The Importance of Character: Armchair BEA

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With today being the day I host my Character Connection meme, the importance of character started to churn around in my head as I stared at my blank blog post page, desperately trying to think of something to post for Armchair BEA.

Like everyone, there are innumerable things that determine whether I enjoy a book, some I’m probably not even aware of. Something that will always make or break a book for me, and that will inevitably come up in my review, is how real the characters felt.

Historical people, fictional people, fantastical beings, anthropomorphized animals, sentient machines, it doesn’t matter. I want to know them. I want to know where they came from, I want to know where they’re going, I want to laugh with them, I want to cry with them, I want to love them. I want them to work themselves into my head and/or my heart and lodge there.  I want authors to make me feel that. Give me characters I’m indifferent to and I will probably be indifferent to your book. Give me a character that becomes a friend and I will love her forever and sing her praises wherever I go. I don’t know if that makes me a shallow reader, a weird reader, or a typical reader, but that’s how I work.

The good guys are easy.  I’m not a writer, so I don’t know how easy they are to write, but do it correctly, and the good guys are usually easy to love.  Is there anything worse than when you actually dislike the hero?  That’s a book I’ll probably give up on.

What about despicable characters? That’s a tricky one. I think there’s an inverse ratio there: the more I hate one character, the more I need to love another one. All bad all the time is not my style. I need someone to root for. I need someone in the light to counteract the darkness.

Then there are those who fall somewhere in between. I do think that as I mature as a reader, these are the ones I’m more drawn to. Life might have been black and white in my teens, but I now realize that almost all of us live in the myriad of grays in between. I find these characters fascinating. How will they react to something? I don’t know, so I’ll keep reading to find out. I do feel that a character should always be true to him- or herself.  Good characters have definite personalities and it can ruin a book for me if authors force a character out-of-character, so to speak.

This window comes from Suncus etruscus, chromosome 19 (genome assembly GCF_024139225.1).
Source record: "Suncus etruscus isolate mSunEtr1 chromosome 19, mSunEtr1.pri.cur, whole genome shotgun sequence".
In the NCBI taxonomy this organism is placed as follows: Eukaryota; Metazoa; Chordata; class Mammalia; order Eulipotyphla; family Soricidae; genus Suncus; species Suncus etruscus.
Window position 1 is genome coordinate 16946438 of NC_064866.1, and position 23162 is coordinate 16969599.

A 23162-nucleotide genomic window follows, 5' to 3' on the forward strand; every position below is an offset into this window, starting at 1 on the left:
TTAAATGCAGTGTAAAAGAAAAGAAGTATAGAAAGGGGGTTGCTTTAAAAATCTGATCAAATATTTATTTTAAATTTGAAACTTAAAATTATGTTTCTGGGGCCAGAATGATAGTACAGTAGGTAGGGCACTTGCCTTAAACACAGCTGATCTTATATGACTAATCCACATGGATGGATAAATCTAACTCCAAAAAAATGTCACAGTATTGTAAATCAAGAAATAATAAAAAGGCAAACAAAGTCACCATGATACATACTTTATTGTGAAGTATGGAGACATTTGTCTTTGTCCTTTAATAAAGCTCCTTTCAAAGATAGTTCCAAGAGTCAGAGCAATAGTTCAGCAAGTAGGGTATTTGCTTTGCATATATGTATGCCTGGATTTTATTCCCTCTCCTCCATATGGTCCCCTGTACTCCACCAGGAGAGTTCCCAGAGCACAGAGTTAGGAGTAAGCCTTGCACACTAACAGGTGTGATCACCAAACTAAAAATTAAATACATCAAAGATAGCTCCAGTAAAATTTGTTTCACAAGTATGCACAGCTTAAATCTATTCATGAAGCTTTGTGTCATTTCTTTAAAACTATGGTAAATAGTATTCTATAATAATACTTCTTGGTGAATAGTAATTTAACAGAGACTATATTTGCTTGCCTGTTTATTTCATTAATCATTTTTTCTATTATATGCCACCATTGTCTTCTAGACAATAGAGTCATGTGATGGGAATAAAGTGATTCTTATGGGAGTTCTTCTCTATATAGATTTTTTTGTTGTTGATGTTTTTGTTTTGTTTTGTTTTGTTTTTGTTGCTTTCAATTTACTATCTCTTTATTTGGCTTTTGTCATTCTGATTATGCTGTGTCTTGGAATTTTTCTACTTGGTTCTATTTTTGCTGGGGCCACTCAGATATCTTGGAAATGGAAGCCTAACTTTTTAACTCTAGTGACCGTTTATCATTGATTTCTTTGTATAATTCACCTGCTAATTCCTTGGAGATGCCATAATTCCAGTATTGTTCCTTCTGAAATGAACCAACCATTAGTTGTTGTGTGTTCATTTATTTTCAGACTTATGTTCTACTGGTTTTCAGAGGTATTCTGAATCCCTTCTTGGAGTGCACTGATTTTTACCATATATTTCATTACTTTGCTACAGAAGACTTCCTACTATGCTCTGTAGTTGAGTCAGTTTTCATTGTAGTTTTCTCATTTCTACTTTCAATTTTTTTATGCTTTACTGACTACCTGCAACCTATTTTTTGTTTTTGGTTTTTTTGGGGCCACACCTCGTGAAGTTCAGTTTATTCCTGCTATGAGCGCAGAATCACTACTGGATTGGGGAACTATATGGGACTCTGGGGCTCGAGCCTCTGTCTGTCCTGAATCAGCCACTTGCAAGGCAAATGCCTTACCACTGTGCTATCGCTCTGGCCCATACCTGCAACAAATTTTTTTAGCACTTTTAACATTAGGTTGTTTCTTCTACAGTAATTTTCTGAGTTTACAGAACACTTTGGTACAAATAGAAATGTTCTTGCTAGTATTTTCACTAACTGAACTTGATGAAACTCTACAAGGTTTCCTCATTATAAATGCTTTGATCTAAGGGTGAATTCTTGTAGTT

In true yearbook style, here are a a few superlatives that stand out for me.

  • Most Hated Character: William Hamleigh from The Pillars of the Earth by Ken Follett. Hated this brutally cruel man
  • A Favorite Character: Ivy Rowe from Fair and Tender Ladies by Lee Smith. She feels like home, and there’s no higher compliment I can give.
  • Great Gray Character: Tyrion Lannister from A Game of Thrones by George R. R. Martin. I’m not sure which side he’s on, but I like him.
  • An Author Who Consistently Delivers Great Characters: Charles de Lint. He’s a fantasy author, but readers who love to love characters should give him a try, no matter the genres you usually read.

Two things I would love to hear from you in the comments:

  1. Who are some characters you feel strongly about?
  2. What elements make or break a book for you?

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  1. Great post but I don't have much to say as I mostly read nonfiction. Even when I do read fiction, I find it hard to analyze characters.

  2. I need to connect with my characters too! I hate it when a character feels weak. My usual rule of thumb is .. when I read, I get a picture of the person in my mind. How well the character is etched out depends on how sharp the image is in my mind. When I can't "see" a character, I will feel really bugged.

  3. I just really like Gwen's expression – "really chaps my hide"!!

    I feel that if I have a strong reaction about/towards a character then the author has succeeded. When I am indifferent to them then I get turned off by the book. Sometimes an exciting plot twist or major conflict can save apathy towards the characters on their own – but even that feels like a trick.

    I am a very character driven reader. I'll forgive plot weaknesses for moving characters. But an exciting plot with bland characters only makes me feel strong emotion towards the author ;0)

  4. Depth of character is important, but what really chaps my hide in a book is when the author/narrator is arrogant. There are a lot of literary fiction authors that think a wee bit too highly of themselves.

  5. Great post 🙂 My ability to connect and root for the characters is essential to me.

    I realllly disliked Patch from hush, hush.

  6. I haven't read any of those books. But, I find that character development is just as important for me as plot. If I don't have a connection with the characters, I don't really like the story, generally.

  7. So true about the guy from Pillars of the Earth. I hated his character so much that I couldn't finish the book!
    I have yet to discover Charles de Lint. I just know I will love his writing.

  8. I am anxious to read all the responses to this great question! The most memorable character that I have read lately is Aibileen from Kathryn Stockett's The Help.

    I think she is so memorable because the author wrote her dialog so convincingly! I could truly hear her voice – and in hearing the words I felt as though I had insight into character. I believe I would instantly recognize Aibileen on the street today – she was that vividly drawn for me.

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